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What Is Clinical Endocannabinoid Deficiency?

Researchers believe some illnesses may be explained by changes in the endocannabinoid system.

The endocannabinoid system is a wide-reaching biological system with many effects in the body. It responds to the cannabinoids in marijuana, as well as the body’s own cannabinoids, known as endocannabinoids.

The two most well-studied endocannabinoids are anandamide and 2-AG. These endocannabinoids are responsible for regulating many systems in the body, playing a crucial role in appetite, metabolism, pain, and sleep, among other functions.

The endocannabinoid system is thought to play an important role in many illnesses. Researchers have proposed that a lack of endocannabinoid system activity could play a part in certain diseases, including fibromyalgia, migraine, irritable bowel syndrome (IBS), and posttraumatic stress disorder (PTSD).

This theory is called clinical endocannabinoid deficiency theory, and it is supported by current research.

Clinical Endocannabinoid Deficiency (CECD)

Clinical Endocannabinoid Deficiency (CECD)
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Clinical endocannabinoid deficiency theory is the theory that some illnesses may be caused by an underlying deficiency in the body’s endocannabinoids.

Theories like this are not uncommon in medicine. Illnesses such as Alzheimer’s and Parkinson’s are both explained by a deficiency in specific neurotransmitters.

What is endocannabinoid deficiency?

Dr. Ethan Russo, a well-known researcher in the marijuana sphere, first proposed the theory in a 2004 publication.

He presents an argument that an endocannabinoid deficiency, or lack of endogenous cannabinoids, could explain several diseases that currently perplex doctors.

In particular, he argues that the theory could explain fibromyalgia, migraine headaches, and irritable bowel syndrome. These illnesses are linked in that they all produce pain sensitivity as a symptom, and are also “comorbid” or tend to occur in the same people.

He takes the theory one step farther by arguing that cannabinoid medicines — including marijuana — could potentially treat these illnesses.

For each of the three illnesses mentioned, Dr. Russo compiled evidence suggesting that medical marijuana was an effective treatment, further backing up his theory.

Dr. Russo published an update in 2016 which concluded that “additional studies have provided a firmer foundation for the theory, while clinical data have also produced evidence for decreased pain, improved sleep, and other benefits to cannabinoid treatment.”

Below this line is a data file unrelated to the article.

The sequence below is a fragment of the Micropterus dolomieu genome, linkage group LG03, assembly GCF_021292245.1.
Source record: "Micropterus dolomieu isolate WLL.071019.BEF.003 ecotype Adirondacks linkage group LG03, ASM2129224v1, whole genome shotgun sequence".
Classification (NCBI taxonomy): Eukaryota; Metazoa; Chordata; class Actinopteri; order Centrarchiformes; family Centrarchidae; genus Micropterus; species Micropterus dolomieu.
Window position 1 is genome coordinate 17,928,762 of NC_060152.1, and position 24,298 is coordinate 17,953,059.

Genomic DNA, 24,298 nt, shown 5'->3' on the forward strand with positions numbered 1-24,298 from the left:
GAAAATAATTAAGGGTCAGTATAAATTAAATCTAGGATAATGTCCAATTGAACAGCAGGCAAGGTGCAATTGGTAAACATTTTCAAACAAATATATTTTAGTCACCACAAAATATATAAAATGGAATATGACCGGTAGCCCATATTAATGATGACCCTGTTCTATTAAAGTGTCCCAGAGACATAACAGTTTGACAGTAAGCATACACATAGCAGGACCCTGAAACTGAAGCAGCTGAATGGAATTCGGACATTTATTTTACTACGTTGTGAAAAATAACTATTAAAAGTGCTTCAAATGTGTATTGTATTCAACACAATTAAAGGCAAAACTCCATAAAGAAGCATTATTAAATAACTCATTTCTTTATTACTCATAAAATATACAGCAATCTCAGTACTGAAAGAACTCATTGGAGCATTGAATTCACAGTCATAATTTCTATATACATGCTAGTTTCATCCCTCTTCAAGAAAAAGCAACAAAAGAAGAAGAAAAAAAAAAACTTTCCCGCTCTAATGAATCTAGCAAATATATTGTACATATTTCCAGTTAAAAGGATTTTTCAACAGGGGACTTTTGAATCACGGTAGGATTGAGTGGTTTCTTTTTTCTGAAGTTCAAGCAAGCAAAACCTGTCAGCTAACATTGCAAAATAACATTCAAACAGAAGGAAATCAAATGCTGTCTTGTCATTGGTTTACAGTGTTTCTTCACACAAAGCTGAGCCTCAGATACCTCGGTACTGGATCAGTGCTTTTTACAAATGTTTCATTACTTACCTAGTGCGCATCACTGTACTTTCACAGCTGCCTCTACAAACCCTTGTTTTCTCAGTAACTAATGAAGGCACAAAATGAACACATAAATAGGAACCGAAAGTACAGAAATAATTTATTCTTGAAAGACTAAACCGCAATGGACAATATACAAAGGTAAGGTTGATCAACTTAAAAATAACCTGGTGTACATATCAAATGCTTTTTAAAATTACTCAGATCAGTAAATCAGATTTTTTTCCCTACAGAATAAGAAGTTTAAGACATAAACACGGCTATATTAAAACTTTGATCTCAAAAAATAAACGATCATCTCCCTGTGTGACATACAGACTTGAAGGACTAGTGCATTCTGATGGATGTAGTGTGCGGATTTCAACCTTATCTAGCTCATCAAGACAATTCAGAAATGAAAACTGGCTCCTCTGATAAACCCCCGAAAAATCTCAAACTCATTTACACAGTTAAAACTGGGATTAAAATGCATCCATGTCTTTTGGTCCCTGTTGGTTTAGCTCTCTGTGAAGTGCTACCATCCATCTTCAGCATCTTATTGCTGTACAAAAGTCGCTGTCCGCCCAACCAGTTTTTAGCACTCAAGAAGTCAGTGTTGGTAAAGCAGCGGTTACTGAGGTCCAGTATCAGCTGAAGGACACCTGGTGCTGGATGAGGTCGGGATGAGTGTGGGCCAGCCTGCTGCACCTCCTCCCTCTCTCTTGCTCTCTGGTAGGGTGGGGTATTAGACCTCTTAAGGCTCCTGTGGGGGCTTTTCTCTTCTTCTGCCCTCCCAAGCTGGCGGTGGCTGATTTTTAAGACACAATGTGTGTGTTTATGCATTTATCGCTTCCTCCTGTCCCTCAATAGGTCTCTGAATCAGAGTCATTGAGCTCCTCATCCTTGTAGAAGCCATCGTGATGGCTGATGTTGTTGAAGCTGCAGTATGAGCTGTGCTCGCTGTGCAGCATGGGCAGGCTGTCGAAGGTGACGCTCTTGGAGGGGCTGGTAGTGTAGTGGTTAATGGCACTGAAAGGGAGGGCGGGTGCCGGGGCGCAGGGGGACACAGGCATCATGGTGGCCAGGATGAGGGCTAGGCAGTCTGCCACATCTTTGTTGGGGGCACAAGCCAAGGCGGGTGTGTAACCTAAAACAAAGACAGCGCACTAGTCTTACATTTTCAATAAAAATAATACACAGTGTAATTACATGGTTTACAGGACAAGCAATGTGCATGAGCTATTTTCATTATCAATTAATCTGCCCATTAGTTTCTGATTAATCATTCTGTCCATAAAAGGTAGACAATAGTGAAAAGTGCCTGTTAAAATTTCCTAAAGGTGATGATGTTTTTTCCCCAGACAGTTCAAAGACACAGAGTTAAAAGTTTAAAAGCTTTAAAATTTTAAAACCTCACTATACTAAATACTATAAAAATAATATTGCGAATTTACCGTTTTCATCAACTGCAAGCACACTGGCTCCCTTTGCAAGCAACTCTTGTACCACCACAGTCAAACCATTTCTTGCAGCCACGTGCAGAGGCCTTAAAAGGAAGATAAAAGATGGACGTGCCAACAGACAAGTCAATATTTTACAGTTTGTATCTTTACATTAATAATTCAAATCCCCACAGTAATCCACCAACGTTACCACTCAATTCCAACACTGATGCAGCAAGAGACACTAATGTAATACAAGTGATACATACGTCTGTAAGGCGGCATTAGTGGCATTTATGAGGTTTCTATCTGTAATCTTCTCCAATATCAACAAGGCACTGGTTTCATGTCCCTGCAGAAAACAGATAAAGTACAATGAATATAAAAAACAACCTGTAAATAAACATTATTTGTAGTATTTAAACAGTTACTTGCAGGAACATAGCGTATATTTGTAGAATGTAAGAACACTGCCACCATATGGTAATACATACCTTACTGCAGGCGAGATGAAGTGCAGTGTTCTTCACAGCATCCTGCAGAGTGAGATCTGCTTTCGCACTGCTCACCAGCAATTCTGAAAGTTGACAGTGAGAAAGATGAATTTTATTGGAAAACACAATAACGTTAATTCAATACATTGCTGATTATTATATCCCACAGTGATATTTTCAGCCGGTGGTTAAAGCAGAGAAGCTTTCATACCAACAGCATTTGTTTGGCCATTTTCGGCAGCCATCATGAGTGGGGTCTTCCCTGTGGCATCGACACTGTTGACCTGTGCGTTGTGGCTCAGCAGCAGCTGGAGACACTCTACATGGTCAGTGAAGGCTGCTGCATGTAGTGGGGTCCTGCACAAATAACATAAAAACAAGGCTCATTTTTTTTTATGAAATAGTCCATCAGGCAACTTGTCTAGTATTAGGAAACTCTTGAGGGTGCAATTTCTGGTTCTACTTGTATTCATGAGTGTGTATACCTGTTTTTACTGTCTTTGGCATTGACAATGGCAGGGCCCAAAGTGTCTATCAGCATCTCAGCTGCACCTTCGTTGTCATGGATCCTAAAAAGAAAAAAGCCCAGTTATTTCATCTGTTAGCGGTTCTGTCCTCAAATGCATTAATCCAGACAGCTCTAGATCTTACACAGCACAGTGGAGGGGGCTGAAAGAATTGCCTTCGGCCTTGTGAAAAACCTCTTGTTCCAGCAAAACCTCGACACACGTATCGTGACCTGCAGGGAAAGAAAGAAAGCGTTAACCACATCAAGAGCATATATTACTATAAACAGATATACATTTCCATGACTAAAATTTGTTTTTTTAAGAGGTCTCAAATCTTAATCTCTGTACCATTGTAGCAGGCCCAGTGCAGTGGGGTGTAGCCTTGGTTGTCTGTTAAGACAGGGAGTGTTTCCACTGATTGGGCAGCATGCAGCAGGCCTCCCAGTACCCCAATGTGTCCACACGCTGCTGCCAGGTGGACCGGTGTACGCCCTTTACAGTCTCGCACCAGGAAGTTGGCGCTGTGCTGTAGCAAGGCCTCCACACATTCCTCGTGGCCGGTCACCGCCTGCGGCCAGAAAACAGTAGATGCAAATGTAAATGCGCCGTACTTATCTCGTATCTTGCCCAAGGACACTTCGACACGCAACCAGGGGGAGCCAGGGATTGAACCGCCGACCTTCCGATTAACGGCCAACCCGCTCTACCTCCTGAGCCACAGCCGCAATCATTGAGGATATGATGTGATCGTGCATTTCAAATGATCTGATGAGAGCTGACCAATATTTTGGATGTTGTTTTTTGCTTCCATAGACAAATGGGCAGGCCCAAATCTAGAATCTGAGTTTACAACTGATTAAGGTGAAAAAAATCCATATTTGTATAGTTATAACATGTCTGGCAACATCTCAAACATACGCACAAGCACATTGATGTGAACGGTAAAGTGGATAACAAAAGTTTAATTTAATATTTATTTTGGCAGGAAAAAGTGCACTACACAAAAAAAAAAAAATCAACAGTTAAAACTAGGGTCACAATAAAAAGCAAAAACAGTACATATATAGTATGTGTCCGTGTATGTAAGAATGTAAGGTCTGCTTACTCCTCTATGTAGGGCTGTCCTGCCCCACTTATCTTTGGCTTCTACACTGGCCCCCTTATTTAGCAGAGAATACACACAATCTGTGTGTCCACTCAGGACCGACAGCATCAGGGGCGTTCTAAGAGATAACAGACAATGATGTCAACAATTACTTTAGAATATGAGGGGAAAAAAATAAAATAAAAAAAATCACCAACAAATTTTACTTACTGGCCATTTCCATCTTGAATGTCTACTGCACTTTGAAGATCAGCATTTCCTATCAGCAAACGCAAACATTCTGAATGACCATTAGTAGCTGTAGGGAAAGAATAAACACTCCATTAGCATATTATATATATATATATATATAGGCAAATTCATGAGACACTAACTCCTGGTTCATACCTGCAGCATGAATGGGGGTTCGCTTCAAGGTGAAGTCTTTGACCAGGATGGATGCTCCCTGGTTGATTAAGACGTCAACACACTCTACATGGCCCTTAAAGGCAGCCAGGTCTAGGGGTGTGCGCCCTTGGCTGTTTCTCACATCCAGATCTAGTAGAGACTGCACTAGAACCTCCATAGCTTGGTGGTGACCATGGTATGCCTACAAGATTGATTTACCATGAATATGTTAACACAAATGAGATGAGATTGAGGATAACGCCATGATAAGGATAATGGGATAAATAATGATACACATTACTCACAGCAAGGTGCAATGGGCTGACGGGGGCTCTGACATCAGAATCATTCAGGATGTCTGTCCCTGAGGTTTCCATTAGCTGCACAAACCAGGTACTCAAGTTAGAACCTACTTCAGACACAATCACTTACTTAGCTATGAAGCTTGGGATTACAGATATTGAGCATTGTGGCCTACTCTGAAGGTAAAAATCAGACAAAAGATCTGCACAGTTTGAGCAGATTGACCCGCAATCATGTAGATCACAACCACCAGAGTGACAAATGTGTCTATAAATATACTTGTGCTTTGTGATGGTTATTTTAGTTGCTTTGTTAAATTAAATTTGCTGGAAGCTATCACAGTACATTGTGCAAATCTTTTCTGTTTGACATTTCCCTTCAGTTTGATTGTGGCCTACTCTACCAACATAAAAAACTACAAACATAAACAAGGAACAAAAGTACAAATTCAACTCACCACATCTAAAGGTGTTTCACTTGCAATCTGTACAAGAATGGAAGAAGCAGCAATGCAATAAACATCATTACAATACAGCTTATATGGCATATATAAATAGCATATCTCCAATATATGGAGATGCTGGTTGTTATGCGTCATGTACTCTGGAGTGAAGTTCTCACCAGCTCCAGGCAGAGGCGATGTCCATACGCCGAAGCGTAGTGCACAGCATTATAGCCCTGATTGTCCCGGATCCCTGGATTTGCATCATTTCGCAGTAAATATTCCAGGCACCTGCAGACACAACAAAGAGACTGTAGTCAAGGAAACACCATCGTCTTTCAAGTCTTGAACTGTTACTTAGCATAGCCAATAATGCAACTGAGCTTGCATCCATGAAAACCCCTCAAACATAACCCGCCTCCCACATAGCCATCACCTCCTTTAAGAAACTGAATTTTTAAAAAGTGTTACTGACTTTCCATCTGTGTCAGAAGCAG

What causes endocannabinoid deficiency?

A key question is how a clinical endocannabinoid deficiency would arise in the first place. Dr. Russo suggests two non-mutually exclusive alternatives.

Some people could be genetically predisposed to having a less active endocannabinoid system, leaving them vulnerable to developing certain illnesses.

On the other hand, exposure to different environmental conditions such as injury or infection could also potentially contribute.

However, there is still not a lot of research available on the topic. Dr. Russo hopes that more research will be conducted in the coming years.

Medical Conditions

Medical marijuana to help with fibromyalgia
(Photo: Shutterstock)

Studies suggest that an endocannabinoid deficiency could help explain several illnesses, including fibromyalgia, migraine headaches, irritable bowel syndrome, and PTSD.


Fibromyalgia is a painful condition affecting mostly women. While doctors don’t know much about the condition, some researchers believe it could be related to an endocannabinoid deficiency.

Studies suggest that cannabinoids can reduce pain that is similar to the pain of fibromyalgia. Other studies have shown that blocking cannabinoid receptors results in pain — meaning that an endocannabinoid deficiency could potentially cause pain like in fibromyalgia.

Additionally, many people report that the cannabinoids in marijuana are helpful as a treatment for fibromyalgia.


Migraine headaches are extremely painful and can often disable a patient for days at a time.

Migraines are associated with changes in the neurotransmitter serotonin. The endocannabinoid system and the serotonin system are strongly linked, leading researchers to propose that migraines result from an endocannabinoid deficiency.

Researchers believe cannabis could be an effective treatment for migraine, because it has a unique set of effects on the brain that make it an “ideal treatment” for the condition.

Irritable Bowel Syndrome

IBS is a condition that causes diarrhea, constipation, and abdominal pain. It is surprisingly common, with estimates that it affects around 15% of the population.

Cannabinoid receptors are expressed in the gut, and function to regulate gastrointestinal motility, or how fast food moves through the intestines. Symptoms of IBS are related to motility that is either too fast in the case of diarrhea, or too slow in the case of constipation.

Marijuana is often used as a treatment for IBS symptoms, and has been used to treat diarrheal illness such as cholera in the past.

While there are not many studies on the link between the endocannabinoid system and IBS, researchers believe endocannabinoid deficiency theory could help explain the disorder.


A 2013 study found that endocannabinoid levels were reduced in PTSD patients, but not controls.

The researchers measured blood levels of 2-AG and anandamide in people closely affected by the 9/11 attacks on the World Trade Center. They found that 2-AG levels were significantly reduced in those who met diagnostic criteria for PTSD, but not in those who did not.

This supports the theory that PTSD could be related to a clinical endocannabinoid deficiency.